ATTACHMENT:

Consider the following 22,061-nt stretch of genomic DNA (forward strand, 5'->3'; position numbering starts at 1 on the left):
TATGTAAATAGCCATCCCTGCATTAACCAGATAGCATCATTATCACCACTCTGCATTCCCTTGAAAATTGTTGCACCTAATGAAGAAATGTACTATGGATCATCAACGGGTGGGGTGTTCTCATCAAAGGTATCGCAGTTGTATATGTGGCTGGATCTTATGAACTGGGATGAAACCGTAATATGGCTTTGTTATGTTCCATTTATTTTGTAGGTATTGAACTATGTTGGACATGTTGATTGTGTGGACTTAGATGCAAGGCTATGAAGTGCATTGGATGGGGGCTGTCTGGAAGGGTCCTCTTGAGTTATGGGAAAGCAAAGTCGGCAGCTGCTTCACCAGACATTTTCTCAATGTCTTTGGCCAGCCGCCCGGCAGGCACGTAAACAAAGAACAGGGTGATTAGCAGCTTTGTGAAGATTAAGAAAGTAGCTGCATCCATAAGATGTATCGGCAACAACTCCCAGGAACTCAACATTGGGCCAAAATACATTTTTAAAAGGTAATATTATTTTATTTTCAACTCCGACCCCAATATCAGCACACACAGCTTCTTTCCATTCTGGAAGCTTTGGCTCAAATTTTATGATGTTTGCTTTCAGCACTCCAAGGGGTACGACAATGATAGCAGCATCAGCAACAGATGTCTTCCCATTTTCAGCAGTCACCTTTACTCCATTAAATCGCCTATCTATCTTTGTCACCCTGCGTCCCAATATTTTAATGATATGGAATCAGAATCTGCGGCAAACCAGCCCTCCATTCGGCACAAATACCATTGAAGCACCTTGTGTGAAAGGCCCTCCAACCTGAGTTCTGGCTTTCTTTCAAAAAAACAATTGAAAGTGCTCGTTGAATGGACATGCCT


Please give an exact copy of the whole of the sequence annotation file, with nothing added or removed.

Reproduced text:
Consider the following 22,061-nt stretch of genomic DNA (forward strand, 5'->3'; position numbering starts at 1 on the left):
TATGTAAATAGCCATCCCTGCATTAACCAGATAGCATCATTATCACCACTCTGCATTCCCTTGAAAATTGTTGCACCTAATGAAGAAATGTACTATGGATCATCAACGGGTGGGGTGTTCTCATCAAAGGTATCGCAGTTGTATATGTGGCTGGATCTTATGAACTGGGATGAAACCGTAATATGGCTTTGTTATGTTCCATTTATTTTGTAGGTATTGAACTATGTTGGACATGTTGATTGTGTGGACTTAGATGCAAGGCTATGAAGTGCATTGGATGGGGGCTGTCTGGAAGGGTCCTCTTGAGTTATGGGAAAGCAAAGTCGGCAGCTGCTTCACCAGACATTTTCTCAATGTCTTTGGCCAGCCGCCCGGCAGGCACGTAAACAAAGAACAGGGTGATTAGCAGCTTTGTGAAGATTAAGAAAGTAGCTGCATCCATAAGATGTATCGGCAACAACTCCCAGGAACTCAACATTGGGCCAAAATACATTTTTAAAAGGTAATATTATTTTATTTTCAACTCCGACCCCAATATCAGCACACACAGCTTCTTTCCATTCTGGAAGCTTTGGCTCAAATTTTATGATGTTTGCTTTCAGCACTCCAAGGGGTACGACAATGATAGCAGCATCAGCAACAGATGTCTTCCCATTTTCAGCAGTCACCTTTACTCCATTAAATCGCCTATCTATCTTTGTCACCCTGCGTCCCAATATTTTAATGATATGGAATCAGAATCTGCGGCAAACCAGCCCTCCATTCGGCACAAATACCATTGAAGCACCTTGTGTGAAAGGCCCTCCAACCTGAGTTCTGGCTTTCTTTCAAAAAAACAATTGAAAGTGCTCGTTGAATGGACATGCCT